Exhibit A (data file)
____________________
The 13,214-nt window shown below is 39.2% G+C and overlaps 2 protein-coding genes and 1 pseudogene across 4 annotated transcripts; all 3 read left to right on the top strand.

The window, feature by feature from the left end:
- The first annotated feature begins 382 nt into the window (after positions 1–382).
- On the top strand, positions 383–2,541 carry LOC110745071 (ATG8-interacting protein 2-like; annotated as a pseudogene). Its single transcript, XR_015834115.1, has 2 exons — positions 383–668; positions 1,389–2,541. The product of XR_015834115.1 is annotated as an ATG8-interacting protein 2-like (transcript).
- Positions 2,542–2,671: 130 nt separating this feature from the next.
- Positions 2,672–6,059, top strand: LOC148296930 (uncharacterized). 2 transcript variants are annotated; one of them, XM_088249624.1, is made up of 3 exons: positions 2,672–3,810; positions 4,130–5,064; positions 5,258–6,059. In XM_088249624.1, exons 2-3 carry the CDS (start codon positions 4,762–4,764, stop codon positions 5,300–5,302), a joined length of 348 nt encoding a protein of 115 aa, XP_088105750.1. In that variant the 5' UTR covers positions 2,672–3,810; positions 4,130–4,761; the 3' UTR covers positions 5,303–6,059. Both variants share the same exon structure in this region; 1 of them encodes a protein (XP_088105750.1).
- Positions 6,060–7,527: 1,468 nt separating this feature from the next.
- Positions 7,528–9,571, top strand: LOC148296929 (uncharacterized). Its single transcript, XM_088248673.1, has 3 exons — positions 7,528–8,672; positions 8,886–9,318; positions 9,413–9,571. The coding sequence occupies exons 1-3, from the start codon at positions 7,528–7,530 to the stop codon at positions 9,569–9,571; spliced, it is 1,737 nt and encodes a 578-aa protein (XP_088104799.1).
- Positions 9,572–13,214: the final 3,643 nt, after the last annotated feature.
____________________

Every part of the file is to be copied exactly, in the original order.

The 13,214-nt window shown below is 39.2% G+C and overlaps 2 protein-coding genes and 1 pseudogene across 4 annotated transcripts; all 3 read left to right on the top strand.

The window, feature by feature from the left end:
- The first annotated feature begins 382 nt into the window (after positions 1–382).
- On the top strand, positions 383–2,541 carry LOC110745071 (ATG8-interacting protein 2-like; annotated as a pseudogene). Its single transcript, XR_015834115.1, has 2 exons — positions 383–668; positions 1,389–2,541. The product of XR_015834115.1 is annotated as an ATG8-interacting protein 2-like (transcript).
- Positions 2,542–2,671: 130 nt separating this feature from the next.
- Positions 2,672–6,059, top strand: LOC148296930 (uncharacterized). 2 transcript variants are annotated; one of them, XM_088249624.1, is made up of 3 exons: positions 2,672–3,810; positions 4,130–5,064; positions 5,258–6,059. In XM_088249624.1, exons 2-3 carry the CDS (start codon positions 4,762–4,764, stop codon positions 5,300–5,302), a joined length of 348 nt encoding a protein of 115 aa, XP_088105750.1. In that variant the 5' UTR covers positions 2,672–3,810; positions 4,130–4,761; the 3' UTR covers positions 5,303–6,059. Both variants share the same exon structure in this region; 1 of them encodes a protein (XP_088105750.1).
- Positions 6,060–7,527: 1,468 nt separating this feature from the next.
- Positions 7,528–9,571, top strand: LOC148296929 (uncharacterized). Its single transcript, XM_088248673.1, has 3 exons — positions 7,528–8,672; positions 8,886–9,318; positions 9,413–9,571. The coding sequence occupies exons 1-3, from the start codon at positions 7,528–7,530 to the stop codon at positions 9,569–9,571; spliced, it is 1,737 nt and encodes a 578-aa protein (XP_088104799.1).
- Positions 9,572–13,214: the final 3,643 nt, after the last annotated feature.